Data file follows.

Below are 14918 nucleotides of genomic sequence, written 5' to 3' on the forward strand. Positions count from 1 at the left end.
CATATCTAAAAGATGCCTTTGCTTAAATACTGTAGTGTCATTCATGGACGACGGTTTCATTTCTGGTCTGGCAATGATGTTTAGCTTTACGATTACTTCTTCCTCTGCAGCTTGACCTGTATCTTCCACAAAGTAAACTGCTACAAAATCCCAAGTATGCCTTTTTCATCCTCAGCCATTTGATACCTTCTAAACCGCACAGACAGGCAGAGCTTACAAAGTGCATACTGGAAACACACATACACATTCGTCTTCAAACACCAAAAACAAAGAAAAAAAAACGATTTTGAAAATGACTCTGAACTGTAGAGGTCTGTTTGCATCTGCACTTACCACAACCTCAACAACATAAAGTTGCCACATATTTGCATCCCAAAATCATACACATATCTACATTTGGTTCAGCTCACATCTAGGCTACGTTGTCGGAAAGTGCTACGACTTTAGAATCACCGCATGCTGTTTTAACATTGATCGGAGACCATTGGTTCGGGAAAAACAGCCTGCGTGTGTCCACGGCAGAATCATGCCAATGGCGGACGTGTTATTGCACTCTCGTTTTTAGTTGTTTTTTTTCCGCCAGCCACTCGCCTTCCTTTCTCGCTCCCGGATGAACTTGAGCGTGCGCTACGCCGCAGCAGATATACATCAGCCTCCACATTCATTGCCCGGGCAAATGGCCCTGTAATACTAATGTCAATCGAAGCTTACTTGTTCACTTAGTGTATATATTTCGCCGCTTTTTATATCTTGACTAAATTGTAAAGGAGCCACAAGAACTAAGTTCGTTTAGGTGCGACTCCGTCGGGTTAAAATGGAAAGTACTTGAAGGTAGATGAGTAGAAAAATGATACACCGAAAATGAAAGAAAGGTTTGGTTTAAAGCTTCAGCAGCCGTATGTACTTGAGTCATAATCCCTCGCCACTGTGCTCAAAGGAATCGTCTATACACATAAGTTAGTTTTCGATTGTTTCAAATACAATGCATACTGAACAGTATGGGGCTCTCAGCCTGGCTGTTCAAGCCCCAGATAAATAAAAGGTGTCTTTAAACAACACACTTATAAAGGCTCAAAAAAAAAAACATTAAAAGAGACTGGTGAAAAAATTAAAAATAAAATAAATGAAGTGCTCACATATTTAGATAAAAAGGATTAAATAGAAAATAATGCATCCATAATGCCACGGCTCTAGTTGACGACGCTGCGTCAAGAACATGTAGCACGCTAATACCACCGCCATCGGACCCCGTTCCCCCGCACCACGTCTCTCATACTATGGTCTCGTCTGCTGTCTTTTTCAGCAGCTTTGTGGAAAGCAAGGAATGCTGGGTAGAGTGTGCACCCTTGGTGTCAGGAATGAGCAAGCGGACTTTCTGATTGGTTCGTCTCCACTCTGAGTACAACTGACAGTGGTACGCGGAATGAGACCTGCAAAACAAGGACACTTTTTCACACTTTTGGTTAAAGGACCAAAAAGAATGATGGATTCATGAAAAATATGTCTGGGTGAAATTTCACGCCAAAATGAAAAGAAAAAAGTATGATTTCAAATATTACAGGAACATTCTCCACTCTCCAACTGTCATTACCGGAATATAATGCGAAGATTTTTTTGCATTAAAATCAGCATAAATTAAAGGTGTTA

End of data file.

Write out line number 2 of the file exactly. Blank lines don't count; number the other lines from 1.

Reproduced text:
CATATCTAAAAGATGCCTTTGCTTAAATACTGTAGTGTCATTCATGGACGACGGTTTCATTTCTGGTCTGGCAATGATGTTTAGCTTTACGATTACTTCTTCCTCTGCAGCTTGACCTGTATCTTCCACAAAGTAAACTGCTACAAAATCCCAAGTATGCCTTTTTCATCCTCAGCCATTTGATACCTTCTAAACCGCACAGACAGGCAGAGCTTACAAAGTGCATACTGGAAACACACATACACATTCGTCTTCAAACACCAAAAACAAAGAAAAAAAAACGATTTTGAAAATGACTCTGAACTGTAGAGGTCTGTTTGCATCTGCACTTACCACAACCTCAACAACATAAAGTTGCCACATATTTGCATCCCAAAATCATACACATATCTACATTTGGTTCAGCTCACATCTAGGCTACGTTGTCGGAAAGTGCTACGACTTTAGAATCACCGCATGCTGTTTTAACATTGATCGGAGACCATTGGTTCGGGAAAAACAGCCTGCGTGTGTCCACGGCAGAATCATGCCAATGGCGGACGTGTTATTGCACTCTCGTTTTTAGTTGTTTTTTTTCCGCCAGCCACTCGCCTTCCTTTCTCGCTCCCGGATGAACTTGAGCGTGCGCTACGCCGCAGCAGATATACATCAGCCTCCACATTCATTGCCCGGGCAAATGGCCCTGTAATACTAATGTCAATCGAAGCTTACTTGTTCACTTAGTGTATATATTTCGCCGCTTTTTATATCTTGACTAAATTGTAAAGGAGCCACAAGAACTAAGTTCGTTTAGGTGCGACTCCGTCGGGTTAAAATGGAAAGTACTTGAAGGTAGATGAGTAGAAAAATGATACACCGAAAATGAAAGAAAGGTTTGGTTTAAAGCTTCAGCAGCCGTATGTACTTGAGTCATAATCCCTCGCCACTGTGCTCAAAGGAATCGTCTATACACATAAGTTAGTTTTCGATTGTTTCAAATACAATGCATACTGAACAGTATGGGGCTCTCAGCCTGGCTGTTCAAGCCCCAGATAAATAAAAGGTGTCTTTAAACAACACACTTATAAAGGCTCAAAAAAAAAAACATTAAAAGAGACTGGTGAAAAAATTAAAAATAAAATAAATGAAGTGCTCACATATTTAGATAAAAAGGATTAAATAGAAAATAATGCATCCATAATGCCACGGCTCTAGTTGACGACGCTGCGTCAAGAACATGTAGCACGCTAATACCACCGCCATCGGACCCCGTTCCCCCGCACCACGTCTCTCATACTATGGTCTCGTCTGCTGTCTTTTTCAGCAGCTTTGTGGAAAGCAAGGAATGCTGGGTAGAGTGTGCACCCTTGGTGTCAGGAATGAGCAAGCGGACTTTCTGATTGGTTCGTCTCCACTCTGAGTACAACTGACAGTGGTACGCGGAATGAGACCTGCAAAACAAGGACACTTTTTCACACTTTTGGTTAAAGGACCAAAAAGAATGATGGATTCATGAAAAATATGTCTGGGTGAAATTTCACGCCAAAATGAAAAGAAAAAAGTATGATTTCAAATATTACAGGAACATTCTCCACTCTCCAACTGTCATTACCGGAATATAATGCGAAGATTTTTTTGCATTAAAATCAGCATAAATTAAAGGTGTTA